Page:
Why is Python slow and how PyPy can help?
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The talk will detail how a python interpreter works internally and why some operations are costly. We'll go through several python features, how they work, why they're slow in CPython and how we're fixing it.
The list of mentioned features is not exhaustive, however we will try to focus at least on the following:
- Dynamic language - In Python code we have no known types, like a statically typed language. Even operations like "a + b" can do anything, unless we know more about the code, and the types it is operating on.
- Frame introspection - Frame objects need to be allocated for every function call, and all local variables are stored on the frame, and must be accessible from further down the call stack.
PyPy uses a novel approach called "virtualizables" which makes it possible to avoid frame allocation in most common cases.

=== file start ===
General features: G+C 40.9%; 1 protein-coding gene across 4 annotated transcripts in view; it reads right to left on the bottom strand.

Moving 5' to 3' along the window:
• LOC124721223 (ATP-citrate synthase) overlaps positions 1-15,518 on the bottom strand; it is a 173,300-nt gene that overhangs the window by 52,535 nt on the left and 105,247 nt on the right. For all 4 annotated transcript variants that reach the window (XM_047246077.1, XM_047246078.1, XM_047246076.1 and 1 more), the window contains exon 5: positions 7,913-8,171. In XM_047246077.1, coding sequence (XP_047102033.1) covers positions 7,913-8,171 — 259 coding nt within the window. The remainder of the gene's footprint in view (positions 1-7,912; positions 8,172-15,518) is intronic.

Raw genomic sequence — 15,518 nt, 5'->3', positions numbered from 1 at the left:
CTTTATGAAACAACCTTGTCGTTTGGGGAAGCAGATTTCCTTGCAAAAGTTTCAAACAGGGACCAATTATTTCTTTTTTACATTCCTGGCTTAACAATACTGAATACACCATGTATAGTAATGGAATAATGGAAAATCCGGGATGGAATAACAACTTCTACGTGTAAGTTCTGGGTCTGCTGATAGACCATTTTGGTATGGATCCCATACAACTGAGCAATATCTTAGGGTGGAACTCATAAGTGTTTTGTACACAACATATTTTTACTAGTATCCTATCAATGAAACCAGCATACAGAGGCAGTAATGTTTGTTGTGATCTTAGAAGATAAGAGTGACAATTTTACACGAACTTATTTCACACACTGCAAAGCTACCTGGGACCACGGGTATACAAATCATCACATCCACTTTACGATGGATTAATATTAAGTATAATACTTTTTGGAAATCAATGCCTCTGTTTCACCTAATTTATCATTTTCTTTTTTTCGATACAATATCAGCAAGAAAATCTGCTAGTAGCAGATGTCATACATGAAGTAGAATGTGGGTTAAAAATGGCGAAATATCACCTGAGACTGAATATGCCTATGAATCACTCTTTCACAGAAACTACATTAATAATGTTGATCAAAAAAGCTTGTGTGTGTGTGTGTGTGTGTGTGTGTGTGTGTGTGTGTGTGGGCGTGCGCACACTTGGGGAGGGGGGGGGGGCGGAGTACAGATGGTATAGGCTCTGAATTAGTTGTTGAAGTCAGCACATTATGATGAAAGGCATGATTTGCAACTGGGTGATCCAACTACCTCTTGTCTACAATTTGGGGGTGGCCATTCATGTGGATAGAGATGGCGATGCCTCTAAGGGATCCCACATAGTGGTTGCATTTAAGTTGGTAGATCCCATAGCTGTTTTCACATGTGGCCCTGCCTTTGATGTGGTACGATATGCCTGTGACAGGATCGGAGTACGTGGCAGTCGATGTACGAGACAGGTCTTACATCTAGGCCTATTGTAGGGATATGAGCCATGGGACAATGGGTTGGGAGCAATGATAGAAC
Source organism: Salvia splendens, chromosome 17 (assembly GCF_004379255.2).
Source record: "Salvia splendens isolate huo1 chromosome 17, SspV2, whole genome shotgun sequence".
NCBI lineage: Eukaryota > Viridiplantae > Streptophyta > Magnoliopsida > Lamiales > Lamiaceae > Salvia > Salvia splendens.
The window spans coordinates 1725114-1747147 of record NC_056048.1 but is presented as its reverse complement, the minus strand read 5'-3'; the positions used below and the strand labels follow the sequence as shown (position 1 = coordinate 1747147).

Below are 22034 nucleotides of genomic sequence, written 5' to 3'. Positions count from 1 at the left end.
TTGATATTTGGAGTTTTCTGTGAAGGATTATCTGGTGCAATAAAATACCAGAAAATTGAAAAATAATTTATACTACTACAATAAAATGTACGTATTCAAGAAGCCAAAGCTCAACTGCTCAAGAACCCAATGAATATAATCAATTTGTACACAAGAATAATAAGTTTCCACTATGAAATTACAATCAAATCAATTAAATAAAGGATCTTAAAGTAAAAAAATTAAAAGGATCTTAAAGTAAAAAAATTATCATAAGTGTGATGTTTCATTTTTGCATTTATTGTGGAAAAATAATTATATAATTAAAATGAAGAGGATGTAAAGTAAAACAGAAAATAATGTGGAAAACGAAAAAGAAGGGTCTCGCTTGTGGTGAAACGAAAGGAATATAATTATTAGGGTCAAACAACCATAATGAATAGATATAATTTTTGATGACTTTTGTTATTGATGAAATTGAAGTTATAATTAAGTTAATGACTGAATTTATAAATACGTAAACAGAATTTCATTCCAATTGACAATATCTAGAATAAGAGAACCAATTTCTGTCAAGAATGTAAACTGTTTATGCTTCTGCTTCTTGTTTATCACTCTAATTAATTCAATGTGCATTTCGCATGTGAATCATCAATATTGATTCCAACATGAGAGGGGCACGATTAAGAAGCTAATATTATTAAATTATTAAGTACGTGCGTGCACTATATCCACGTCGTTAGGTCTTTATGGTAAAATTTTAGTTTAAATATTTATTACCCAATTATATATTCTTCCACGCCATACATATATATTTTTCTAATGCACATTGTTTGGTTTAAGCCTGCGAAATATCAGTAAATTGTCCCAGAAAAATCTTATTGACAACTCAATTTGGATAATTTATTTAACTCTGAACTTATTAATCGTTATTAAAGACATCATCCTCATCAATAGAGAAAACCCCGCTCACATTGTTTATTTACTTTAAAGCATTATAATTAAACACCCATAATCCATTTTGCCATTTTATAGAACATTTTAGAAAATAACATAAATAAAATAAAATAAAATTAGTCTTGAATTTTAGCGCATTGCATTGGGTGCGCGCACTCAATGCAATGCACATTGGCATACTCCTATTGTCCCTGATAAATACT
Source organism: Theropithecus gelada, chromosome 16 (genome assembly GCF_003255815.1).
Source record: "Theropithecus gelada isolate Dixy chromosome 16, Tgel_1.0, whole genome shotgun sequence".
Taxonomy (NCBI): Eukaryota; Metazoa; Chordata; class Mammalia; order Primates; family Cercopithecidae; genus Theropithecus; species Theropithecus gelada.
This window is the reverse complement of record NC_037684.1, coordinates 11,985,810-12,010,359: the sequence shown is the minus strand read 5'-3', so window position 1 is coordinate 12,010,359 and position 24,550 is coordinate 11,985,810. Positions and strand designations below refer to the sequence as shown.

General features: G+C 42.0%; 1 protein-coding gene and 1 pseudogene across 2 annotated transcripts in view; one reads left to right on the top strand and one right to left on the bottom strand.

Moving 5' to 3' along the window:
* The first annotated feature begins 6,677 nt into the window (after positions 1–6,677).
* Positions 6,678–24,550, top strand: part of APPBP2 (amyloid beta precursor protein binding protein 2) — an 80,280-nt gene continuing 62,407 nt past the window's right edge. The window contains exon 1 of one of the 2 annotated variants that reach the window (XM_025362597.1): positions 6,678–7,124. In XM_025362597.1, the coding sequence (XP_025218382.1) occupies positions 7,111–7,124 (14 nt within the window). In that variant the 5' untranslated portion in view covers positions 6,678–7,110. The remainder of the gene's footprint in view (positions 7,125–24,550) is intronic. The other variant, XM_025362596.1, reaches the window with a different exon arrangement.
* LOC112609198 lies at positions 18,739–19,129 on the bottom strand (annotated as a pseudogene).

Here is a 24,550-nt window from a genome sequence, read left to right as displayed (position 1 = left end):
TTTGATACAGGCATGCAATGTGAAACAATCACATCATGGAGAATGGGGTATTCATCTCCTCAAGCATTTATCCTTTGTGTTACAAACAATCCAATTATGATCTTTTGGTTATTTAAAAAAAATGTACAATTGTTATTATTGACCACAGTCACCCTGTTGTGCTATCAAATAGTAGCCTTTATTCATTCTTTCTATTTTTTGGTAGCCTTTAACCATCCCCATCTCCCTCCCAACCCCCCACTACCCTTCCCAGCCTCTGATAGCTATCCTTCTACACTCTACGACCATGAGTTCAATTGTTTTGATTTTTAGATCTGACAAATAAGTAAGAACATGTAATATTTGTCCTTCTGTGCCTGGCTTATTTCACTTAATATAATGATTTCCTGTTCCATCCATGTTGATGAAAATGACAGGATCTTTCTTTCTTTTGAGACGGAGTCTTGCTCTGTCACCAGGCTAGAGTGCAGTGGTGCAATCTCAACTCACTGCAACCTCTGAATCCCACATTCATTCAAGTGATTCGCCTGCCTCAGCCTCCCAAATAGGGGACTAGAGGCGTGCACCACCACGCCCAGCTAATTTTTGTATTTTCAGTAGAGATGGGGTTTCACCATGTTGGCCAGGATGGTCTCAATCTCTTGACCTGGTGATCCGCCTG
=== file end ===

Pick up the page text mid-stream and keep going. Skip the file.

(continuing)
- Object model - All user defined Python objects have a dictionary which stores their attributes, as does every type. When Python does an attribute lookup this requires at least two dictionary lookups.
In PyPy we use an approach similar to the one used by V8 with hidden classes (except more PyPy specific) called map dictionaries and other optimizations.
- FFI calls - Calling C from Python is costly and hard to optimize. In PyPy we expose C APIs to Python code via ctypes. This part explains how we can optimize ctypes calls.
- `array` module - Users of CPython's array module probably know it can save them quite a bit of memory, however it's also slower than using a list, due to the overhead of boxing and unboxing on every operations. Here we will tie everything together and describe how the ``array`` module is much faster with PyPy's JIT, combining our optimizations to: unbox values, remove the dynamicism within traces, and deliver great performance.